And even though the Temple is gone, even though there is nowhere in Mark’s day to offer to God the sacrifices that once were at the center of Judaic faith, the need for offering the sacrifice of thanksgiving was there in the community of the faithful, in their lives together and the practice of their faith.

We have been studying the Gospel of Mark on Wed. mornings and the discussions we have had are rich. One of our members brought up that the stories of Jesus healing often serve to disappoint and hurt those who are NOT cured by their faith. It is an important observation because I believe that the Church has often implied that if we only pray hard enough or are faithful enough we should be healed and if we aren’t, we are somehow defective.

That is NOT the message of Jesus. And that SHOULDN’T be the message of the Church. We need to be about recognizing what healing is:

Healing is not mere physical wholeness. In the stories about Jesus, Mark makes the healing stories quite visual. Withered hands are fixed, the lame can walk, the schizophrenic is made of right-mind, and the epileptic is given control of his body. For millennia we have seen only physical healing as the sign of God’s goodness. And even today there is still a willingness to see illness or physical disability as curse or of the failure of faith rather than seeing people as differently ‘able’. I had a blind colleague in seminary that had more pastoral ability in his little finger than any of the rest of us simply because his gifts of sensitivity were heightened by his “disability”. On Amy’s and my continuing ed. trip last week, the leader of the program has two autistic children: One who is in a joint PhD. program of MIT and Harvard in Bio-Physics but who can’t find herself around the grocery store and 20 year old son who is non-verbal but is incredibly talented with computers and assists her with running the most sought-out website of interdenominational sermon helps in the English speaking world. And we all know of the wisdom of Helen Keller whose loss of sight and hearing allowed her to think and articulate the joy of compassion for the rest of us.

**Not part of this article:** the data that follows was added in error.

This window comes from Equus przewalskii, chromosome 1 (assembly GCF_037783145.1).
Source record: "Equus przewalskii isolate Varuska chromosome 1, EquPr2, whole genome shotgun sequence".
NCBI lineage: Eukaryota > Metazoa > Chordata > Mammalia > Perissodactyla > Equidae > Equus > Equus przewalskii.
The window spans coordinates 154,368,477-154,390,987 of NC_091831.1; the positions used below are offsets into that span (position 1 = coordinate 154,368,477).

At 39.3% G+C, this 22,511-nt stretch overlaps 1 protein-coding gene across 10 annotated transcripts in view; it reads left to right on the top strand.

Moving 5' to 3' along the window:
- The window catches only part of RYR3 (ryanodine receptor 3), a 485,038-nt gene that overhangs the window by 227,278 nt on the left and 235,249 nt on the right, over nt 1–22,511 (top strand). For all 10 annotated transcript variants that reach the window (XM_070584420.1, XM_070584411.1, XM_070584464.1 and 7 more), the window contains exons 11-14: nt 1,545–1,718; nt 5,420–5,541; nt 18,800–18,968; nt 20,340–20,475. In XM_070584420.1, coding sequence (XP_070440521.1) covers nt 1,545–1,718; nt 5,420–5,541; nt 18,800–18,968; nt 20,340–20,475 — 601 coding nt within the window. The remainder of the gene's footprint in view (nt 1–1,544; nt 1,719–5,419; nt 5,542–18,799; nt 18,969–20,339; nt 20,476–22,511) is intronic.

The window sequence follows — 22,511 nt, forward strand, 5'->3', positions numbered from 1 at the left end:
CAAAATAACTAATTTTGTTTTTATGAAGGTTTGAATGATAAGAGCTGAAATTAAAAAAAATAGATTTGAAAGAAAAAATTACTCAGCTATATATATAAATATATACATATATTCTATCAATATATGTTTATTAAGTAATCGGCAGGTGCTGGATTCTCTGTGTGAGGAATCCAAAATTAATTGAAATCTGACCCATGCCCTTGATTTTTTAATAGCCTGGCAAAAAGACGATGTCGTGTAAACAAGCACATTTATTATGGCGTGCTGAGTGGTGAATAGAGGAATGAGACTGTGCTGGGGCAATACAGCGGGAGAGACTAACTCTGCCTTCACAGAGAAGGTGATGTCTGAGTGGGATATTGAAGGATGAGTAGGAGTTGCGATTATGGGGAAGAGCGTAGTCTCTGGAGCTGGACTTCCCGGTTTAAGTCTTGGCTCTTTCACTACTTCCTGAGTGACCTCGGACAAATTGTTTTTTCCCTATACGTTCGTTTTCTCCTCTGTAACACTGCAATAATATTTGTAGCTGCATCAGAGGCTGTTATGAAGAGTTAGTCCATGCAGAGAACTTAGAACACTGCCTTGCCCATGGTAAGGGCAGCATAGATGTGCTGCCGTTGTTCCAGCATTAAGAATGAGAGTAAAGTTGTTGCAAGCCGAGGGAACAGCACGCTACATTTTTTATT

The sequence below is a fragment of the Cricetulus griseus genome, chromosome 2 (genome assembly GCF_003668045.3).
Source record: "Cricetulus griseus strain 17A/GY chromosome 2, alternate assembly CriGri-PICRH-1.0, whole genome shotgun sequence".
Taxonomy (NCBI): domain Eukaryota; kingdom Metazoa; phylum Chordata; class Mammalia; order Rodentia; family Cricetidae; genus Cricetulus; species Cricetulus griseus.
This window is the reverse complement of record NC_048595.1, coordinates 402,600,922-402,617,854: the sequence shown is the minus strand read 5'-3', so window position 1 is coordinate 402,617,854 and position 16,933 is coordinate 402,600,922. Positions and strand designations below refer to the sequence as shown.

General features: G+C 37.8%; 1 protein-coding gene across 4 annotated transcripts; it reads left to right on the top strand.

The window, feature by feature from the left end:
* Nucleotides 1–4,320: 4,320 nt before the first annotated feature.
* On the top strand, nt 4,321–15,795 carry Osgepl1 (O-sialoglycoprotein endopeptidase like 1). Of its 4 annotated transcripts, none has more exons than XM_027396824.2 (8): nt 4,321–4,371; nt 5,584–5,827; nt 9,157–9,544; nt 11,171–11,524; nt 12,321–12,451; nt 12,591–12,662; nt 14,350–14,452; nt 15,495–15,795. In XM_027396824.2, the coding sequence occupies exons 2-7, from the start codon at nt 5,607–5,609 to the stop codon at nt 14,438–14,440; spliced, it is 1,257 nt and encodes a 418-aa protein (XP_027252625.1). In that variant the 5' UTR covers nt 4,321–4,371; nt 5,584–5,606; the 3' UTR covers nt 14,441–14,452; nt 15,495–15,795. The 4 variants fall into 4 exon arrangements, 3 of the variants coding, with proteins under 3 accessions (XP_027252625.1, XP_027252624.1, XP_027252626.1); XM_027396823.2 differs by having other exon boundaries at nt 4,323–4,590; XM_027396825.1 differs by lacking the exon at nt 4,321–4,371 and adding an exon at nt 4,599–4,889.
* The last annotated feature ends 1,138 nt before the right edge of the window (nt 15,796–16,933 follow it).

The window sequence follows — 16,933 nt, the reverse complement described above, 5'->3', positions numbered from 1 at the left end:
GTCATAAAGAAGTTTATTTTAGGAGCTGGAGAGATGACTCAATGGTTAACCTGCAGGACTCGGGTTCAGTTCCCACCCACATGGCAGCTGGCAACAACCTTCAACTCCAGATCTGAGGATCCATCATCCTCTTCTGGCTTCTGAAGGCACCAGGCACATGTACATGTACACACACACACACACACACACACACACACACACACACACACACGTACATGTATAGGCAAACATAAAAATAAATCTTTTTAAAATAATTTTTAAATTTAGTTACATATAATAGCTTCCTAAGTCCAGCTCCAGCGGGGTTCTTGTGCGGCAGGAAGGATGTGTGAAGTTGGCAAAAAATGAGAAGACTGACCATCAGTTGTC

All too often we do not regard such people as “healed” yet it is in their “disability” they are made proclaimers of the goodness of God. It isn’t in the miracle itself that God is seen. It is in the love and compassion of Jesus’ healing. The word translated ‘pity’ in this passage is a word that really means ‘gut wrenching’. Jesus’ experience of the leper’s pain is what brings forth the healing. It was not just in the spectacular that Jesus was known as the Son of God; it was in his compassion that we know of Jesus’ godliness. And it is in our compassion for one another that we touch the godliness of the Incarnation.

Whoever tells you that Scripture should not be ‘interpreted’ just doesn’t know their Bible or their history. Jesus was a miracle worker, a preacher and a prophet whose purpose was to show people how to live lives worthy of the God of their ancestors. He was a sign of God’s compassionate presence in the world. But Mark used the stories of Jesus’ miracles as ways of reinterpreting the Jesus story to help the people of his day deal with the destruction of the Temple by focusing the ancient faith on the person of Jesus. And it has been the job of people throughout the centuries to re-interpret these stories in the light of what is going on in their lives.

We are called to reinterpret these miracles in this post-9/11 era. We must be willing to hear the compassion that comes from our own experience of loss of security that can create healing for ourselves and those around us rather than becoming anxiety-driven suckers for whatever the world wants to sell us. We can have the grandiose expectations of Naaman or the humble cravings of the Markan leper. All God asks of us is to open to what healing means—it is about knowing God’s love for us no matter our physical or emotional state. Wholeness does not depend upon our physical state—it is a matter of how we walk with the Holy and the peace that it gives. Amen

1 comment:

God_Guurrlll said...

Amen and amen. Loved your sermon.